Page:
TOKYO - Japan's benchmark Nikkei stock index on Monday saw its highest year-end close since 1990, though Tokyo shares succumbed to mild selling to lock in gains ahead of the New Year holidays.

The 225-issue Nikkei Stock Average ended down 181.10 points, or 0.76 percent, from Friday at 23,656.62. The broader Topix index of all First Section issues on the Tokyo Stock Exchange finished 11.82 points, or 0.68 percent, lower at 1,721.36.

The Nikkei gained 18 percent this year. Stocks staged a strong rally toward year-end, helped by an interim trade deal between the United States and China as well as interest rate cuts by the Federal Reserve to boost the U.S. economy, one of the biggest destinations for Japanese exports.

Fears of a global economic slowdown due to the trade tensions between the world's two largest economies had weighed on stock markets around the world.

The Nikkei got off to a weak start in 2019. It posted the year's lowest daily close of 19,561.96 on the first trading day on Jan. 4.

Monday's close was the fourth highest in Japan's postwar history. Such a level was last seen in the final phase of the country's economic bubble period.

"The issue of U.S.-China trade relations remained the dominant force behind the rattling of the market," said Shingo Ide, chief equity strategist at the NLI Research Institute. Ide added, however, that the market was underpinned by positive news from negotiations between the world's two largest economies.

Looking ahead, uncertainties over the U.S. presidential election, Britain's trade talks with the European Union in connection with Brexit and the pro-democracy protests in Hong Kong will be major market risks next year.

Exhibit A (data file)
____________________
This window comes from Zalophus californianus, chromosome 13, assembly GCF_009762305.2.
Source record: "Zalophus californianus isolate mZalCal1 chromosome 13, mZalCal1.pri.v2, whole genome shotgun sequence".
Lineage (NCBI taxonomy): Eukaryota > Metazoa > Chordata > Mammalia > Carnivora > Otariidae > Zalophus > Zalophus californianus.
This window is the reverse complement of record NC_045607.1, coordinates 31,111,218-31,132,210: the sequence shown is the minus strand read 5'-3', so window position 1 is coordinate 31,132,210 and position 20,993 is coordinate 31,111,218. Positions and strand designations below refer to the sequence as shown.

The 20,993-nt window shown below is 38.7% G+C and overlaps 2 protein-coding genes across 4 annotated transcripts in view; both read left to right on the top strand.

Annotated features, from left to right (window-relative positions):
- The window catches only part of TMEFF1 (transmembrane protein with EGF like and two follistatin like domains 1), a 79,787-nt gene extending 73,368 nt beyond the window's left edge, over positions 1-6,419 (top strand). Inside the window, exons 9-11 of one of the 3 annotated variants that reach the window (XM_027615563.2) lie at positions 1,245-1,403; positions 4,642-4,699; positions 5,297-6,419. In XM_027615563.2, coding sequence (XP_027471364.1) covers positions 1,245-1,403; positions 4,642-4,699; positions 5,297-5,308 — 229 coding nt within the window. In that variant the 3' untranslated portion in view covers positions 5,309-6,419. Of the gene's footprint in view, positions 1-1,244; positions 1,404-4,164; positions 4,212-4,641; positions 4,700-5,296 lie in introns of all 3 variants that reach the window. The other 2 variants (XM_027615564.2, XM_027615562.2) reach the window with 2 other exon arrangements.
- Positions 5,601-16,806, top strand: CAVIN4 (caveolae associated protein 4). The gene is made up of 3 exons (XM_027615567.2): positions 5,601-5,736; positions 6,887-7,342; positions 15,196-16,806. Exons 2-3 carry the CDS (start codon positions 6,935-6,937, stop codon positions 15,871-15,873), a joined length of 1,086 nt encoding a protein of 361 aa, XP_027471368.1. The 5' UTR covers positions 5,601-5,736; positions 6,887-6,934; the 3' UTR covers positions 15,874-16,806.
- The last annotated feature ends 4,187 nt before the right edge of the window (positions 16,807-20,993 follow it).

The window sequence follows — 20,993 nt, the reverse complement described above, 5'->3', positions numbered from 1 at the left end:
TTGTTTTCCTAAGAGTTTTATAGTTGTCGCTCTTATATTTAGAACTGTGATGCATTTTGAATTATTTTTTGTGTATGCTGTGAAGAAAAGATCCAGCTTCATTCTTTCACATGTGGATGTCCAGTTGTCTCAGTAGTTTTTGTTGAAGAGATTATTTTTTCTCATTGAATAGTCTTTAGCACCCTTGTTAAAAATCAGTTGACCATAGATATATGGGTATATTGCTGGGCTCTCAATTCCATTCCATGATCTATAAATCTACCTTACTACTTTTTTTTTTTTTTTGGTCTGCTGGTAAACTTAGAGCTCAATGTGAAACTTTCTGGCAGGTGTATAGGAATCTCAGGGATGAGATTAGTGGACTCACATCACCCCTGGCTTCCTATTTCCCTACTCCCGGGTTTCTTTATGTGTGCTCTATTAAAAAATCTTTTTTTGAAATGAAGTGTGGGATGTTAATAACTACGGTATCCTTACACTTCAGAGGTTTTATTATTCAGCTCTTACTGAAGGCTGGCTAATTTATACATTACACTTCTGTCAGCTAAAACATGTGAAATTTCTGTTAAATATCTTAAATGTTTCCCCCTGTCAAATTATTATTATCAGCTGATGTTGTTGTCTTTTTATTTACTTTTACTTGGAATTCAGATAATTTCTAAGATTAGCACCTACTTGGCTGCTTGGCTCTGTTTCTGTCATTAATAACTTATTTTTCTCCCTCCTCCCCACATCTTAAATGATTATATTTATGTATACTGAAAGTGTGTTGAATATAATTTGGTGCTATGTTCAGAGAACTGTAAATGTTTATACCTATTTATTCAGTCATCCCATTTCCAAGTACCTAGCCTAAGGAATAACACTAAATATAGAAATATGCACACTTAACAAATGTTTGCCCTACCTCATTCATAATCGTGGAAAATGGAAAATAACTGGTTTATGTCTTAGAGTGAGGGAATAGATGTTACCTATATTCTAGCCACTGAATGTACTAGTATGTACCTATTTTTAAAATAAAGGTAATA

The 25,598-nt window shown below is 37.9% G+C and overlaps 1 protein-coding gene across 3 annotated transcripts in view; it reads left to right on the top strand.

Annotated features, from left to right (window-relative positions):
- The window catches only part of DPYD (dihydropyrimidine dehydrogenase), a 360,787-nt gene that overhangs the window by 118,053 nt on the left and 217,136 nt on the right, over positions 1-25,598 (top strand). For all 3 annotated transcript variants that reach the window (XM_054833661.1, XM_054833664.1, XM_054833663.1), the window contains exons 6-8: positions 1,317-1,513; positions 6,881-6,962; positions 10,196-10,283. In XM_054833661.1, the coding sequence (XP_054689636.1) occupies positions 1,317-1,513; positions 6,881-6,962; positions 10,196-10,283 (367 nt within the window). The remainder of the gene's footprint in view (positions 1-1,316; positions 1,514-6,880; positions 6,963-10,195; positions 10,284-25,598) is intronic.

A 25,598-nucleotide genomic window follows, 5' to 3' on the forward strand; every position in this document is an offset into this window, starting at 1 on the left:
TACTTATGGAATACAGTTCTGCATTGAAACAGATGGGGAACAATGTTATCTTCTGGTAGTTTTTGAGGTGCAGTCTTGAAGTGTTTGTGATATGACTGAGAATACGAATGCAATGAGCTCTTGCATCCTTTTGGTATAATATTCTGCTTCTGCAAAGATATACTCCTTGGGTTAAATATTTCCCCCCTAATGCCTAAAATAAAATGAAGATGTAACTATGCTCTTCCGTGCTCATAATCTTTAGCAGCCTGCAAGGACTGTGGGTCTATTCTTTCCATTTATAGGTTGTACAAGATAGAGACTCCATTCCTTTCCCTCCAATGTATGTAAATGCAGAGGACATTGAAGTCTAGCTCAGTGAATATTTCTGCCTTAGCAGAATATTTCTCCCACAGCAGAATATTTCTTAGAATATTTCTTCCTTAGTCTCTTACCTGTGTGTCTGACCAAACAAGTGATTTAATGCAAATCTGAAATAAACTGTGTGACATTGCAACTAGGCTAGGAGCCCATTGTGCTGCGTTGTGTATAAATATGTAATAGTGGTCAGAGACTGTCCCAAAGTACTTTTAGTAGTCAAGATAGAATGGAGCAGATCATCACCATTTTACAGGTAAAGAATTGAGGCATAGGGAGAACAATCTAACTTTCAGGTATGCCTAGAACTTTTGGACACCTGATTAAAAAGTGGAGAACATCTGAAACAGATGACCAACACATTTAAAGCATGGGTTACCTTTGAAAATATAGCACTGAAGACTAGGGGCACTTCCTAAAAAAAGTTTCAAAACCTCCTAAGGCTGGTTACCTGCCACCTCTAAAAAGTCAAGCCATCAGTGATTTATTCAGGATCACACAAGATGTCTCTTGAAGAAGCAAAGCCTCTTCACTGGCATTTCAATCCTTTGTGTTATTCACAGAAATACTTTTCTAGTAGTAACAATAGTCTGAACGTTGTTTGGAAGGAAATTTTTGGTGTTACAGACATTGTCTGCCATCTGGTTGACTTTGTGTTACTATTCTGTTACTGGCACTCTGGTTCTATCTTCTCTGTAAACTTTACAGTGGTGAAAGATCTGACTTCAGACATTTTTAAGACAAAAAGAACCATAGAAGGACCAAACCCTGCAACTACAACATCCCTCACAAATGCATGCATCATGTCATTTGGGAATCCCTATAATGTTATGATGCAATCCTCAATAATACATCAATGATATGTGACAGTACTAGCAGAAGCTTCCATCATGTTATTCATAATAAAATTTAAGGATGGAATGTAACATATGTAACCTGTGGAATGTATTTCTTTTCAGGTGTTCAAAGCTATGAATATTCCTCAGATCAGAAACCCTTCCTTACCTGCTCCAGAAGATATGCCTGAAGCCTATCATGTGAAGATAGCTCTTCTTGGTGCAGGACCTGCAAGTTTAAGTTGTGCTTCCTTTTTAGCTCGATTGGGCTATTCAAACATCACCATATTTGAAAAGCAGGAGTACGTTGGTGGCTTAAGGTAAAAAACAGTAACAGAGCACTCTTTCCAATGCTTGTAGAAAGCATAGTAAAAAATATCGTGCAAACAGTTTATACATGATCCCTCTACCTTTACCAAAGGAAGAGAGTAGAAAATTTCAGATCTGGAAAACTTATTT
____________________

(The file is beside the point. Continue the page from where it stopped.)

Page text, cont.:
"The Nikkei may struggle to go beyond the current level, or may even face brief declines amid so much uncertainty," said Chihiro Ota, general manager of investment research at SMBC Nikko Securities Inc.

On Monday, nearly all industrial categories lost ground, with major decliners including metal product, electric gas and power, and machinery issues. Exporters were notably lower on a stronger yen against the U.S. dollar, brokers said.

Investors were also reluctant to purchase stocks, awaiting U.S. and Chinese manufacturing data due out later this week, among other market-moving factors, they said.

Japanese financial markets will be closed from Tuesday through Sunday due to the New Year holidays.

On the First Section, declining issues outnumbered advancers 1,541 to 542, while 78 ended unchanged.

Among exporters, chip tester Advantest slumped 120 yen, or 1.9 percent, to 6,160 yen. Industrial robot maker Fanuc lost 375 yen, or 1.8 percent, to 20,330 yen, while Shin-Etsu Chemical was down 160 yen, or 1.3 percent, at 12,060 yen.

Automakers also lost ground, with Isuzu Motor dropping 20.50 yen, or 1.6 percent, to 1,299.00 yen, Honda Motor declining 36 yen, or 1.1 percent, to 3,099 yen, and Suzuki Motor falling 48 yen, or 1.0 percent, to 4,567 yen.

Among gainers, Nitori Holdings advanced 315 yen, or 1.9 percent to 17,225 yen after the furniture chain store operator on Friday reported forecast-beating earnings for the quarter through November.

Trading volume on the main section fell to 796.62 million shares from Friday's 825.78 million shares.

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